Campus Profile: Dr. Cary Holman Reviewed by Momizat on . Written by Stephanie Rodriguez. Media by Riley Hannula. [caption id="attachment_33897" align="alignright" width="207"] Photo by Riley Hannula[/caption] Dr. Cary Written by Stephanie Rodriguez. Media by Riley Hannula. [caption id="attachment_33897" align="alignright" width="207"] Photo by Riley Hannula[/caption] Dr. Cary Rating: 0
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Campus Profile: Dr. Cary Holman

Written by Stephanie Rodriguez. Media by Riley Hannula.


Photo taken by Riley Hannula

Photo by Riley Hannula

Dr. Cary Holman, a communication professor at Greenville College, will retire after Spring of 2016. He contributed 36 years of teaching classes for public relations, speech and mass communications. Some of the classes he teaches are Broadcast Writing, Small Group Communication, Speech Communication, Interviewing and Mass Communication Issues. Surprisingly, Dr. Holman’s favorite class is COMM 101 because he enjoys having new students each semester and helping them become better public speakers. Dr. Holman took over the Communication Department after Veronica Ross retired last spring. As the general manager for WGRN 89.5, the Greenville College radio station, he advises a group of students each semester on how to control, talk and manage the station.

He attended Greenville College as a student for the Chemistry major but soon realized it wasn’t something he wanted to pursue, so he took some communication classes and received his Bachelor of Science in Speech Communication. Throughout the years, Dr. Holman continued his education in the communication field and received his Master’s degree from Southern Illinois University in Edwardsville and his Ph. D from Southern Illinois University in Carbondale.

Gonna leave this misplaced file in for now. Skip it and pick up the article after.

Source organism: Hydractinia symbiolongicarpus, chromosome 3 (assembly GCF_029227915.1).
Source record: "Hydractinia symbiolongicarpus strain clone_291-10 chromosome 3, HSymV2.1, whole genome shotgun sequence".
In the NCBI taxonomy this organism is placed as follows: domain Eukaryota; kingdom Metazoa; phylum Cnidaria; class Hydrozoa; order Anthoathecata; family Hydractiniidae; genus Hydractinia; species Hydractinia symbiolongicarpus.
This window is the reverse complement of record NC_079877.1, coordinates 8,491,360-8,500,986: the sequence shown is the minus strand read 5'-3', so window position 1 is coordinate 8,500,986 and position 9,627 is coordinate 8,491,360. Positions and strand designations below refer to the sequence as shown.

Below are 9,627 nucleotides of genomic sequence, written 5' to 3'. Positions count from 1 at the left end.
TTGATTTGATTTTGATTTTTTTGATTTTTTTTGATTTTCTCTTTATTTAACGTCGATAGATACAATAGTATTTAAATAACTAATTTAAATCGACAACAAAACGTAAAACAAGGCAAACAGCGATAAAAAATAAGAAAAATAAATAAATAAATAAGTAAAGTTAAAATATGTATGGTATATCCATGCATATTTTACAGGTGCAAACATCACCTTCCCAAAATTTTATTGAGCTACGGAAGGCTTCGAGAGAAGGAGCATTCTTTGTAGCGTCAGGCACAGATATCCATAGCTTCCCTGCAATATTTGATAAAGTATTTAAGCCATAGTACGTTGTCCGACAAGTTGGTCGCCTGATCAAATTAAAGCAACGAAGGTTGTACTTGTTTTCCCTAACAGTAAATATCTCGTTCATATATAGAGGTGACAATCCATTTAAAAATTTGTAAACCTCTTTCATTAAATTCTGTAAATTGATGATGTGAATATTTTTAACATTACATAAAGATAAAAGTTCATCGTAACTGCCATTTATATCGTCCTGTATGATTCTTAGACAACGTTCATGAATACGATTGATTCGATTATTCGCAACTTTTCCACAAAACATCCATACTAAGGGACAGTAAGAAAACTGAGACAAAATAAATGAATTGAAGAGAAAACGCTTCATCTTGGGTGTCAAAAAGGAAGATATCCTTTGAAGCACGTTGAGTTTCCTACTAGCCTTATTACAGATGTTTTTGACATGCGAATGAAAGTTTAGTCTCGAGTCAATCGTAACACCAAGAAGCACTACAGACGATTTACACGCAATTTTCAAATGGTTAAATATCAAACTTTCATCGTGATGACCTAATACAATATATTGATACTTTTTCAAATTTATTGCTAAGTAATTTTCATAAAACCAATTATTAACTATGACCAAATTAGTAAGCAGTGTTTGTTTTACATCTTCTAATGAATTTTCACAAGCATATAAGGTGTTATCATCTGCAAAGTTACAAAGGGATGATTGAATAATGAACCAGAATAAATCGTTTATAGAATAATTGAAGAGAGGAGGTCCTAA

When asked “Why is the communication discipline important today?” he commented, “Everyone spends much of every day communicating to form relationships, to get work accomplished, to get needs met and for many other reasons. But just because we do something a lot does not necessarily mean that we do it effectively. Studying how to communicate more effectively can improve our lives as much today as ever before.”

Dr. Holman spent most of his career teaching because he felt passionate about helping students become effective communicators.  He taught at a high school for a few years and later realized he preferred teaching college-level classes and returned to Greenville College to achieve that dream. The Communication Department at Greenville College “strives to improve your public and interpersonal communication knowledge and proficiency by enhancing your appreciation and skills in the arts through theater, and develop your abilities in mass media while discerning our public’s needs.” As a student in the Communication major, I can attest that Dr. Holman has done a tremendous job preparing students for the real world in this field of study.

Veronica Ross, a former communication professor at Greenville College, retired Spring of 2015 after 25.5 years. Ross states, “Cary Holman was such a delight to work with in the Department.  He was always so cheerful, positive and a team player.

Photo taken by Riley Hannula

Photo by Riley Hannula

When departmental updates needed to be made, Holman was willing to examine his classes, revamp content and explore new ways to teach even the basic COMM course.”

In an interview with Dr. Holman, we asked, “What advice can you give to students going into this field?” he responded, “Estimates are that students graduating from college today may have as many as five different careers in their lifetime. Those who have broader preparation will be in the best position to adapt to this quickly changing work world. So it makes sense for students to study communication in as many contexts as possible—interpersonal, small group, public speaking, mass communication and more.  Also, it will be helpful to learn to write in many different contexts such as news writing, feature writing, broadcast writing, writing for websites and blogs and so on. Then, as needs change in the work world, the student can draw on theses other skills as needed.”

Be sure to stop by Dr. Holman’s office in upper Dietzman to converse about the field of communication or WGRN. Below is a podcast in which we interview Dr. Holman.

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